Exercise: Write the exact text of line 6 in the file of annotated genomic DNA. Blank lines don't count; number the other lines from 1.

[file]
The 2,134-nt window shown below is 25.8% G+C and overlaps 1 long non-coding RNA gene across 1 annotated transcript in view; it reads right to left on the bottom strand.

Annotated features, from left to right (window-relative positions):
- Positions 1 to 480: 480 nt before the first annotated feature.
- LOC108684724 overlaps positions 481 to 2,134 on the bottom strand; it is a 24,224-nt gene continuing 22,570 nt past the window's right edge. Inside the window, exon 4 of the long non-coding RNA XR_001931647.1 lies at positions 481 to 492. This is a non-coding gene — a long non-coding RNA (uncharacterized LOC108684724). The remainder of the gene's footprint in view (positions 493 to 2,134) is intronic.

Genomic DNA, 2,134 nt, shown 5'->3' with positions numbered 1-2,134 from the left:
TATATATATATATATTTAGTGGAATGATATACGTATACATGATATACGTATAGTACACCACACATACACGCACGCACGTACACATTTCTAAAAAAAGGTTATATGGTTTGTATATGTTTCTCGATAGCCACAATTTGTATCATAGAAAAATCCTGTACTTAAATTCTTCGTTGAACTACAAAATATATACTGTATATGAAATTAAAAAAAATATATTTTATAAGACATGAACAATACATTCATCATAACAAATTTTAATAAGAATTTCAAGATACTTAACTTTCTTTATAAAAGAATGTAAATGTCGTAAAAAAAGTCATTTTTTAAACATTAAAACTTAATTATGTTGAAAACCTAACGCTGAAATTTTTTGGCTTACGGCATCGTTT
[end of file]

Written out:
TATATATATATATATTTAGTGGAATGATATACGTATACATGATATACGTATAGTACACCACACATACACGCACGCACGTACACATTTCTAAAAAAAGGTTATATGGTTTGTATATGTTTCTCGATAGCCACAATTTGTATCATAGAAAAATCCTGTACTTAAATTCTTCGTTGAACTACAAAATATATACTGTATATGAAATTAAAAAAAATATATTTTATAAGACATGAACAATACATTCATCATAACAAATTTTAATAAGAATTTCAAGATACTTAACTTTCTTTATAAAAGAATGTAAATGTCGTAAAAAAAGTCATTTTTTAAACATTAAAACTTAATTATGTTGAAAACCTAACGCTGAAATTTTTTGGCTTACGGCATCGTTT